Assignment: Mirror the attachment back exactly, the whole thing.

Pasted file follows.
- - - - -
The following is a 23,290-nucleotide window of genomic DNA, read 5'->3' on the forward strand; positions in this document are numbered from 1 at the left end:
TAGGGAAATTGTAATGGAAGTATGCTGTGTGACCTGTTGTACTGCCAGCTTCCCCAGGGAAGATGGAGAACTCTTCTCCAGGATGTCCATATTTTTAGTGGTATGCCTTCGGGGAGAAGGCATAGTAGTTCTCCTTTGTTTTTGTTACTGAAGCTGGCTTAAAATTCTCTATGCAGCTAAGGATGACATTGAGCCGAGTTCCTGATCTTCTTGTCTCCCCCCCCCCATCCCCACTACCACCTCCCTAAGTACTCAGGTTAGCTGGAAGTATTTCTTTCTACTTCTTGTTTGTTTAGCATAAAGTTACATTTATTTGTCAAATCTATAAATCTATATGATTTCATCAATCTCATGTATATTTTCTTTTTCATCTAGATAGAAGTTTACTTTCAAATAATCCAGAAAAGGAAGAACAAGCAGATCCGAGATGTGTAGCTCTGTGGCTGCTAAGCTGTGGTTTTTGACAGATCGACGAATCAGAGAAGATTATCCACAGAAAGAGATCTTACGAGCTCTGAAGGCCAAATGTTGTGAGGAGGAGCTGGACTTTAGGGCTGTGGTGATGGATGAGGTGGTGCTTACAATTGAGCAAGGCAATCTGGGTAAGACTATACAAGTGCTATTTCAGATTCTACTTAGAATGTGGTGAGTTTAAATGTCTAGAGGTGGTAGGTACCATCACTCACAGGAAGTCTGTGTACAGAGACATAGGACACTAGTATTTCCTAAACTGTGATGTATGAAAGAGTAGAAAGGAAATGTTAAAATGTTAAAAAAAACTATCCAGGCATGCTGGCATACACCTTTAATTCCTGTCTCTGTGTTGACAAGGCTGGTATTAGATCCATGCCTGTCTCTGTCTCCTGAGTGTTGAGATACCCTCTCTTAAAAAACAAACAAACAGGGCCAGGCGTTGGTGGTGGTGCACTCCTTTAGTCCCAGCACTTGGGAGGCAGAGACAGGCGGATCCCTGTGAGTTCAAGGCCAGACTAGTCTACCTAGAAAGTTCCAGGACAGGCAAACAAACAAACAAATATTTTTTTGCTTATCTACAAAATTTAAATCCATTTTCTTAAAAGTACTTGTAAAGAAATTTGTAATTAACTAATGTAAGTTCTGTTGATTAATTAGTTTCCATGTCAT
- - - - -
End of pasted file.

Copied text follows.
The following is a 23,290-nucleotide window of genomic DNA, read 5'->3' on the forward strand; positions in this document are numbered from 1 at the left end:
TAGGGAAATTGTAATGGAAGTATGCTGTGTGACCTGTTGTACTGCCAGCTTCCCCAGGGAAGATGGAGAACTCTTCTCCAGGATGTCCATATTTTTAGTGGTATGCCTTCGGGGAGAAGGCATAGTAGTTCTCCTTTGTTTTTGTTACTGAAGCTGGCTTAAAATTCTCTATGCAGCTAAGGATGACATTGAGCCGAGTTCCTGATCTTCTTGTCTCCCCCCCCCCATCCCCACTACCACCTCCCTAAGTACTCAGGTTAGCTGGAAGTATTTCTTTCTACTTCTTGTTTGTTTAGCATAAAGTTACATTTATTTGTCAAATCTATAAATCTATATGATTTCATCAATCTCATGTATATTTTCTTTTTCATCTAGATAGAAGTTTACTTTCAAATAATCCAGAAAAGGAAGAACAAGCAGATCCGAGATGTGTAGCTCTGTGGCTGCTAAGCTGTGGTTTTTGACAGATCGACGAATCAGAGAAGATTATCCACAGAAAGAGATCTTACGAGCTCTGAAGGCCAAATGTTGTGAGGAGGAGCTGGACTTTAGGGCTGTGGTGATGGATGAGGTGGTGCTTACAATTGAGCAAGGCAATCTGGGTAAGACTATACAAGTGCTATTTCAGATTCTACTTAGAATGTGGTGAGTTTAAATGTCTAGAGGTGGTAGGTACCATCACTCACAGGAAGTCTGTGTACAGAGACATAGGACACTAGTATTTCCTAAACTGTGATGTATGAAAGAGTAGAAAGGAAATGTTAAAATGTTAAAAAAAACTATCCAGGCATGCTGGCATACACCTTTAATTCCTGTCTCTGTGTTGACAAGGCTGGTATTAGATCCATGCCTGTCTCTGTCTCCTGAGTGTTGAGATACCCTCTCTTAAAAAACAAACAAACAGGGCCAGGCGTTGGTGGTGGTGCACTCCTTTAGTCCCAGCACTTGGGAGGCAGAGACAGGCGGATCCCTGTGAGTTCAAGGCCAGACTAGTCTACCTAGAAAGTTCCAGGACAGGCAAACAAACAAACAAATATTTTTTTGCTTATCTACAAAATTTAAATCCATTTTCTTAAAAGTACTTGTAAAGAAATTTGTAATTAACTAATGTAAGTTCTGTTGATTAATTAGTTTCCATGTCAT